A responsible OS developer instead would have put their engineering efforts into staying compatible, and their technical advisors on the board of the entity that controls the Kerberos standard. If all the other members of this board agree that Microsoft’s modifications are good and useful, they would have been part of a later version of the standard, and the horror that is W2K Kerberos would have been prevented. These tricks have not stopped: Microsoft internally calls this strategy “embrace, extend and extinguish”. They want to destroy interoperability and competition in this way.
Scope of the shipped product
I believe it’s not bad to ship a full-featured product, but for a convicted monopolist like Microsoft, the rules are different. They have abused their monopoly to gain a strong foothold in several markets where they were not present before: web browsers, instant messengers, PDAs, smartphones, servers, media players, video codecs. They have to be careful, because they are already a monopoly. Either they include none of this technology with their system or they include all of it. Because the latter is impossible, I believe for them the right thing would be to include nothing, just the bare OS, and let the user decide which programs they are going to install.
Other vendors have no such monopoly, so they can ship a full-featured OS that includes all of these tools. The difference here is that for the other vendors, every one of these components can usually be switched for another by the user, easily. On the Windows platform, the hurdle is higher: users need to know how and where to download and install software in order to switch from MSN Messenger to AOL Instant Messenger or Pidgin. On a competitor’s OS such as Ubuntu, all the choices they have in instant messenging (several dozen programs) are displayed to them in a menu and installation takes one click. Also, on Windows they can’t be sure that the source of their downloads is trustworthy. On Ubuntu, cryptographically signed packages make sure that the downloads are what they claim to be.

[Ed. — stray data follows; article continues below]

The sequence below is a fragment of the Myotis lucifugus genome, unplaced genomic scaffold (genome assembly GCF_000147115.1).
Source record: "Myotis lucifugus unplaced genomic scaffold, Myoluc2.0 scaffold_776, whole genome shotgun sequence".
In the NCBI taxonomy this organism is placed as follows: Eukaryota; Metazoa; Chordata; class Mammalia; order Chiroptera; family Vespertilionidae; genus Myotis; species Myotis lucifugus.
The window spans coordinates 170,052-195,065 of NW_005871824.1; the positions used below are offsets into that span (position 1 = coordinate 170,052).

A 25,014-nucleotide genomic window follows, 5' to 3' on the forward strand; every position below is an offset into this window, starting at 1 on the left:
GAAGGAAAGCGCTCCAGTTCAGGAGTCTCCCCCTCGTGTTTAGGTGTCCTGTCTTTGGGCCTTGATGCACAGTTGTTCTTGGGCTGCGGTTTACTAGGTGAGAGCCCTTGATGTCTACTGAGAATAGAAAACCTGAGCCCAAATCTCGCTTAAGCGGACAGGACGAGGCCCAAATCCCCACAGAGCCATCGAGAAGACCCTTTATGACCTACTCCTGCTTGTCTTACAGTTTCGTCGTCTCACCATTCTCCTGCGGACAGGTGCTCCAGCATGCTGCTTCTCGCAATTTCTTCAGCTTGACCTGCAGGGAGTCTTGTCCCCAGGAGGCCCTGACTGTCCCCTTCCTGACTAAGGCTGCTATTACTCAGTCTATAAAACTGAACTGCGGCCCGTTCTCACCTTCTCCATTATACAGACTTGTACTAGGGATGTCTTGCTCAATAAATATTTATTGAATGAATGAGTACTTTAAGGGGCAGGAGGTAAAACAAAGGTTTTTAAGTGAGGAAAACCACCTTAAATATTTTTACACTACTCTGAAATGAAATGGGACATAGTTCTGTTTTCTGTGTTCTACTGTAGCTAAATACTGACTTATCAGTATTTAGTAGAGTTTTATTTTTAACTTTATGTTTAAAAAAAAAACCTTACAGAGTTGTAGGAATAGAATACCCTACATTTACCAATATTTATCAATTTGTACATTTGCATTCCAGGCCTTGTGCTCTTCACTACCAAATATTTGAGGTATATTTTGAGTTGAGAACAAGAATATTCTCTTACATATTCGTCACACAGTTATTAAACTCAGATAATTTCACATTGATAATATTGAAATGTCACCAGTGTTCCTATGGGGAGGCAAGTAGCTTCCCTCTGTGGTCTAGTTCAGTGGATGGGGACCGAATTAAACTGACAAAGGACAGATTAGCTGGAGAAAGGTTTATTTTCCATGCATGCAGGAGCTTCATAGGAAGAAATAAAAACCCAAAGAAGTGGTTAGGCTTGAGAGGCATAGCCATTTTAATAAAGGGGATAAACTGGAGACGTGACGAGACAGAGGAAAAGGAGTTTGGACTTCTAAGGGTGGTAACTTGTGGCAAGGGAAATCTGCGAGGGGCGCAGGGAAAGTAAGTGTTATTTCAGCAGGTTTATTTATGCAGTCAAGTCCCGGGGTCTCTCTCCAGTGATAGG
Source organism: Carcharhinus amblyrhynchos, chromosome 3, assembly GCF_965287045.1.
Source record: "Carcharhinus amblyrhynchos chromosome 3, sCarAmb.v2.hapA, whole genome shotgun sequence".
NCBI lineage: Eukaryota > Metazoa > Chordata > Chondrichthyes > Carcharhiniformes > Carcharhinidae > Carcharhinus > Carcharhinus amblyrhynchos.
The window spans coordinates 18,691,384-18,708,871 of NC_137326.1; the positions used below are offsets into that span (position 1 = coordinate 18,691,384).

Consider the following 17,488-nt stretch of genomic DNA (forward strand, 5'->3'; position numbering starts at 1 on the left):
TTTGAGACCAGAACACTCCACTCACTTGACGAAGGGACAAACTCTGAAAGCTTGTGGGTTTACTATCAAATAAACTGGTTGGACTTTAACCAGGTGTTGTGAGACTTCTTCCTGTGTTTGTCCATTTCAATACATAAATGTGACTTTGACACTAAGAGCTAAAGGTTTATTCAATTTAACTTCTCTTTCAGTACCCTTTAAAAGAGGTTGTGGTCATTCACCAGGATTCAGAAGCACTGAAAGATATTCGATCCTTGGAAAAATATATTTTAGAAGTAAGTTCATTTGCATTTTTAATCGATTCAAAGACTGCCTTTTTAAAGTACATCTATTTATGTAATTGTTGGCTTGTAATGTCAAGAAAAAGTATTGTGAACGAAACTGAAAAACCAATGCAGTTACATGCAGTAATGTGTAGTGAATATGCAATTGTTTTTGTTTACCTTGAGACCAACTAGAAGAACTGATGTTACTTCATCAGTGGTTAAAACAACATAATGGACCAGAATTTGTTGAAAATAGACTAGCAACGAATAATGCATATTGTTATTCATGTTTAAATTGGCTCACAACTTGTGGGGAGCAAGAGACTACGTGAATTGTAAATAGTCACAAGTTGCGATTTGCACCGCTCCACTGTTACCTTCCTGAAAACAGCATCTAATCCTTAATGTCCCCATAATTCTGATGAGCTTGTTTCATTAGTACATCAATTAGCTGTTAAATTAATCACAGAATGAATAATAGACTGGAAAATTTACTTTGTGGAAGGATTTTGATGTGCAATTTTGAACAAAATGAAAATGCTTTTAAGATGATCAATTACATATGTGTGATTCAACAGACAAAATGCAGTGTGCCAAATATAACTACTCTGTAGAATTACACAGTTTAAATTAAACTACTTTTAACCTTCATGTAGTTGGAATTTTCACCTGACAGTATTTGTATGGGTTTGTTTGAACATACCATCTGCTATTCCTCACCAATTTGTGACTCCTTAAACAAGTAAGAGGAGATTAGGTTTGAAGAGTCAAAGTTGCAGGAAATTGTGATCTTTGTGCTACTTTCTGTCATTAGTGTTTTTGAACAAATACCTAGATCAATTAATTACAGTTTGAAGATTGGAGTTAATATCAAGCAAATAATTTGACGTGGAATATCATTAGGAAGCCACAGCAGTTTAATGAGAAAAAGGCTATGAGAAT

This discussion could go on and on, because now we are entering the realm of system architecture. Due to Windows’ (and Mac OS X’s) architecture, several of these “switch this for that” tricks are not as easy as on other systems, which ultimately also impacts how you can ship a product. It’s easy to ship a stripped-down Debian GNU/Linux which the user completes on their own. It’s hard to ship a stripped-down OS X.
So in the end, it does have something to do with software engineering, but I believe the SE aspects are eclipsed by issues of power, politics and economic goals.
In the end, I believe there is no real fairness in this market. But I also believe that the importance of the desktop operating system is going to fade rapidly in the next decade. The things we are worrying about now will matter little when application programs are streamed to users on their televisions as well as on their mobile phones. In the end, the user wants to access their data. They do not want to “click on the OpenOffice.org icon, then choose the document to open”, they want to “continue writing the letter”, and they do not care how this is brought about. Whether they do this from an Apple iPhone or a newly released Microsoft LCD Television should not matter. To achieve this, we need the interoperability and shared, open standards that I mentioned.